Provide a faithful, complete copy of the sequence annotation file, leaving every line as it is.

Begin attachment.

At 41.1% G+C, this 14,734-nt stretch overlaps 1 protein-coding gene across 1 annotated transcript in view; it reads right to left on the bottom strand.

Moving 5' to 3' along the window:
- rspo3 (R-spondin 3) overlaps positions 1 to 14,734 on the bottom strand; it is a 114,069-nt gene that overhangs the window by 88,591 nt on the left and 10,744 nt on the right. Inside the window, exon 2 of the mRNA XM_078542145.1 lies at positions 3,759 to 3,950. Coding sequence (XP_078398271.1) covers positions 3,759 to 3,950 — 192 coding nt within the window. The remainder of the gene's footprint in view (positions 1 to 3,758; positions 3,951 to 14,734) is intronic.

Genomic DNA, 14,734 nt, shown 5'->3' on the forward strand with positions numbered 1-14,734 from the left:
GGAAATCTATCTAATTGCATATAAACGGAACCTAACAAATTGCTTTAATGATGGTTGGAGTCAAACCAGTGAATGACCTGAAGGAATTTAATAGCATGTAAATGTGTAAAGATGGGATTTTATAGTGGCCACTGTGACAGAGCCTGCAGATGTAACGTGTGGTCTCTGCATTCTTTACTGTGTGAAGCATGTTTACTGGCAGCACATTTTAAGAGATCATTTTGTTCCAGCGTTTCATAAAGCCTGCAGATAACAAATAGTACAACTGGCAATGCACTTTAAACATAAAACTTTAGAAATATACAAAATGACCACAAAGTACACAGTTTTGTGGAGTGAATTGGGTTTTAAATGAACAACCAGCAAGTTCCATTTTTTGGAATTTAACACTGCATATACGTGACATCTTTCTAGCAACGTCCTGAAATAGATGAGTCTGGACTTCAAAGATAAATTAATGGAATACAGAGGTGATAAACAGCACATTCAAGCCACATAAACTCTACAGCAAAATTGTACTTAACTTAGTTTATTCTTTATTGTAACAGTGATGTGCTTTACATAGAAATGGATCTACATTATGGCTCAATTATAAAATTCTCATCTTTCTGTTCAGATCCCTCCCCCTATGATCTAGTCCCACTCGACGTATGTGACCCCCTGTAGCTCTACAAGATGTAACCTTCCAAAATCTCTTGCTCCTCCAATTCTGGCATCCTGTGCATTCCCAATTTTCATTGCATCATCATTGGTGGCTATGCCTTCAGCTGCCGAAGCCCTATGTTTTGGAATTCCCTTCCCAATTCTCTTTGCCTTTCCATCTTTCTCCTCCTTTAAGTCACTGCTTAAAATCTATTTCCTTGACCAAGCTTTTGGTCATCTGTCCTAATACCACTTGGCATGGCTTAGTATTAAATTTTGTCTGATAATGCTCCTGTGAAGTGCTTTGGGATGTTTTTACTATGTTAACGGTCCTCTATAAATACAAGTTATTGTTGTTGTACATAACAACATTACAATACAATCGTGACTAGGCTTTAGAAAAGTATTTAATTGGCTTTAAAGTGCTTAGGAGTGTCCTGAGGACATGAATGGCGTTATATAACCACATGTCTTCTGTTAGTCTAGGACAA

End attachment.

At 41.1% G+C, this 14,734-nt stretch overlaps 1 protein-coding gene across 1 annotated transcript in view; it reads right to left on the bottom strand.

Moving 5' to 3' along the window:
- rspo3 (R-spondin 3) overlaps positions 1 to 14,734 on the bottom strand; it is a 114,069-nt gene that overhangs the window by 88,591 nt on the left and 10,744 nt on the right. Inside the window, exon 2 of the mRNA XM_078542145.1 lies at positions 3,759 to 3,950. Coding sequence (XP_078398271.1) covers positions 3,759 to 3,950 — 192 coding nt within the window. The remainder of the gene's footprint in view (positions 1 to 3,758; positions 3,951 to 14,734) is intronic.

Genomic DNA, 14,734 nt, shown 5'->3' on the forward strand with positions numbered 1-14,734 from the left:
GGAAATCTATCTAATTGCATATAAACGGAACCTAACAAATTGCTTTAATGATGGTTGGAGTCAAACCAGTGAATGACCTGAAGGAATTTAATAGCATGTAAATGTGTAAAGATGGGATTTTATAGTGGCCACTGTGACAGAGCCTGCAGATGTAACGTGTGGTCTCTGCATTCTTTACTGTGTGAAGCATGTTTACTGGCAGCACATTTTAAGAGATCATTTTGTTCCAGCGTTTCATAAAGCCTGCAGATAACAAATAGTACAACTGGCAATGCACTTTAAACATAAAACTTTAGAAATATACAAAATGACCACAAAGTACACAGTTTTGTGGAGTGAATTGGGTTTTAAATGAACAACCAGCAAGTTCCATTTTTTGGAATTTAACACTGCATATACGTGACATCTTTCTAGCAACGTCCTGAAATAGATGAGTCTGGACTTCAAAGATAAATTAATGGAATACAGAGGTGATAAACAGCACATTCAAGCCACATAAACTCTACAGCAAAATTGTACTTAACTTAGTTTATTCTTTATTGTAACAGTGATGTGCTTTACATAGAAATGGATCTACATTATGGCTCAATTATAAAATTCTCATCTTTCTGTTCAGATCCCTCCCCCTATGATCTAGTCCCACTCGACGTATGTGACCCCCTGTAGCTCTACAAGATGTAACCTTCCAAAATCTCTTGCTCCTCCAATTCTGGCATCCTGTGCATTCCCAATTTTCATTGCATCATCATTGGTGGCTATGCCTTCAGCTGCCGAAGCCCTATGTTTTGGAATTCCCTTCCCAATTCTCTTTGCCTTTCCATCTTTCTCCTCCTTTAAGTCACTGCTTAAAATCTATTTCCTTGACCAAGCTTTTGGTCATCTGTCCTAATACCACTTGGCATGGCTTAGTATTAAATTTTGTCTGATAATGCTCCTGTGAAGTGCTTTGGGATGTTTTTACTATGTTAACGGTCCTCTATAAATACAAGTTATTGTTGTTGTACATAACAACATTACAATACAATCGTGACTAGGCTTTAGAAAAGTATTTAATTGGCTTTAAAGTGCTTAGGAGTGTCCTGAGGACATGAATGGCGTTATATAACCACATGTCTTCTGTTAGTCTAGGACAA